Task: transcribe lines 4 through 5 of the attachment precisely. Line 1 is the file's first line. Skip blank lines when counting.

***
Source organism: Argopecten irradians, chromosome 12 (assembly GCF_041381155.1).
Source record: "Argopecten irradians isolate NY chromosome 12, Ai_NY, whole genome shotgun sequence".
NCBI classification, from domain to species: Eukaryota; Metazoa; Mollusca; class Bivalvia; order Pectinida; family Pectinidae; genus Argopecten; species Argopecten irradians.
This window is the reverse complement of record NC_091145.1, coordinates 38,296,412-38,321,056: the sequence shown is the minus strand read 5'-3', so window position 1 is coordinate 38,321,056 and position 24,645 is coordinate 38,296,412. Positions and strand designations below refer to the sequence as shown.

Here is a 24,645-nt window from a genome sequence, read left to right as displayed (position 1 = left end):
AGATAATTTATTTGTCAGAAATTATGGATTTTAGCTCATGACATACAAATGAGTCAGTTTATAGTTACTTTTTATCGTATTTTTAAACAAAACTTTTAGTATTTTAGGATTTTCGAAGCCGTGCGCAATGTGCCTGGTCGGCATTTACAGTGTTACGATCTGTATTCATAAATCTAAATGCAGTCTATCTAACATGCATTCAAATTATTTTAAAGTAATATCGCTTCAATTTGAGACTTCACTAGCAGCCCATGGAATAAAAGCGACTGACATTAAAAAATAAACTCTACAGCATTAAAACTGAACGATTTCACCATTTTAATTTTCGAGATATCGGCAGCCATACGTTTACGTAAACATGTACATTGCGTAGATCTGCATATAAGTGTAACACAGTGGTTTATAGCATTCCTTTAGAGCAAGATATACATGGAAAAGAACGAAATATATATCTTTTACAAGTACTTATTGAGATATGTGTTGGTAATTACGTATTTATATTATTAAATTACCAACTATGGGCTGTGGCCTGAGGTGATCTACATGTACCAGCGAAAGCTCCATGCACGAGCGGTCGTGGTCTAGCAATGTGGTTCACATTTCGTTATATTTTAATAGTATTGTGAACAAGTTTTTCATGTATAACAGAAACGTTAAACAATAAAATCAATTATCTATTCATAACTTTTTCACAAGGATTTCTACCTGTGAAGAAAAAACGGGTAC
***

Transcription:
This window is the reverse complement of record NC_091145.1, coordinates 38,296,412-38,321,056: the sequence shown is the minus strand read 5'-3', so window position 1 is coordinate 38,321,056 and position 24,645 is coordinate 38,296,412. Positions and strand designations below refer to the sequence as shown.

Here is a 24,645-nt window from a genome sequence, read left to right as displayed (position 1 = left end):